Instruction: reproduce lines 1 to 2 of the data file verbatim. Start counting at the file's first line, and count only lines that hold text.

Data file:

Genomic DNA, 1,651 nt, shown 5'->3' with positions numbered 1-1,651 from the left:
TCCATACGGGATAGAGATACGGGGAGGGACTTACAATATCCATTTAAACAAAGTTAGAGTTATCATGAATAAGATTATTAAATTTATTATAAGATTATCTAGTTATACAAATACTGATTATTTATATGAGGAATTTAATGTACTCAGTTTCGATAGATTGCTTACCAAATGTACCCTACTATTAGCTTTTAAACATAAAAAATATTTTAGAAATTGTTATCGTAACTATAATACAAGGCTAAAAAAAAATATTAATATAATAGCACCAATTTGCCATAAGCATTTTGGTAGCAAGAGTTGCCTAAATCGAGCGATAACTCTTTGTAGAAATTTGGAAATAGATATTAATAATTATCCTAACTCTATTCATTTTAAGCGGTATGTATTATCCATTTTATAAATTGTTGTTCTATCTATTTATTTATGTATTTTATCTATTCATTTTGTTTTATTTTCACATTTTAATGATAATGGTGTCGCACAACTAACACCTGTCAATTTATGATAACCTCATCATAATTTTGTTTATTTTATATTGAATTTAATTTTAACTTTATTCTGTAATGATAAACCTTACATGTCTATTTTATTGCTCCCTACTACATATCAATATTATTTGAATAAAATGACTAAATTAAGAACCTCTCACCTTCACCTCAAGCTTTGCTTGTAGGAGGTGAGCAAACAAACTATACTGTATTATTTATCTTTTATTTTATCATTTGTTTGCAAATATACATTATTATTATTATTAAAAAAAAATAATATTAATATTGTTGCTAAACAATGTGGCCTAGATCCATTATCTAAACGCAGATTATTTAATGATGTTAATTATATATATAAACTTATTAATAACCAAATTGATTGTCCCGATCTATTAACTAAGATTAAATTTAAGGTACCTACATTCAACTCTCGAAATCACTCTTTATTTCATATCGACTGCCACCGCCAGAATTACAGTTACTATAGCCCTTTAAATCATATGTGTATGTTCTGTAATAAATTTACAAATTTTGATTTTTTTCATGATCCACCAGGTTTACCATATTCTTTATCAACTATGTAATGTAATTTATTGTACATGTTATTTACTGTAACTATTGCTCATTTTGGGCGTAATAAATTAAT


Genomic DNA, 1,651 nt, shown 5'->3' with positions numbered 1-1,651 from the left:
TCCATACGGGATAGAGATACGGGGAGGGACTTACAATATCCATTTAAACAAAGTTAGAGTTATCATGAATAAGATTATTAAATTTATTATAAGATTATCTAGTTATACAAATACTGATTATTTATATGAGGAATTTAATGTACTCAGTTTCGATAGATTGCTTACCAAATGTACCCTACTATTAGCTTTTAAACATAAAAAATATTTTAGAAATTGTTATCGTAACTATAATACAAGGCTAAAAAAAAATATTAATATAATAGCACCAATTTGCCATAAGCATTTTGGTAGCAAGAGTTGCCTAAATCGAGCGATAACTCTTTGTAGAAATTTGGAAATAGATATTAATAATTATCCTAACTCTATTCATTTTAAGCGGTATGTATTATCCATTTTATAAATTGTTGTTCTATCTATTTATTTATGTATTTTATCTATTCATTTTGTTTTATTTTCACATTTTAATGATAATGGTGTCGCACAACTAACACCTGTCAATTTATGATAACCTCATCATAATTTTGTTTATTTTATATTGAATTTAATTTTAACTTTATTCTGTAATGATAAACCTTACATGTCTATTTTATTGCTCCCTACTACATATCAATATTATTTGAATAAAATGACTAAATTAAGAACCTCTCACCTTCACCTCAAGCTTTGCTTGTAGGAGGTGAGCAAACAAACTATACTGTATTATTTATCTTTTATTTTATCATTTGTTTGCAAATATACATTATTATTATTATTAAAAAAAAATAATATTAATATTGTTGCTAAACAATGTGGCCTAGATCCATTATCTAAACGCAGATTATTTAATGATGTTAATTATATATATAAACTTATTAATAACCAAATTGATTGTCCCGATCTATTAACTAAGATTAAATTTAAGGTACCTACATTCAACTCTCGAAATCACTCTTTATTTCATATCGACTGCCACCGCCAGAATTACAGTTACTATAGCCCTTTAAATCATATGTGTATGTTCTGTAATAAATTTACAAATTTTGATTTTTTTCATGATCCACCAGGTTTACCATATTCTTTATCAACTATGTAATGTAATTTATTGTACATGTTATTTACTGTAACTATTGCTCATTTTGGGCGTAATAAATTAAT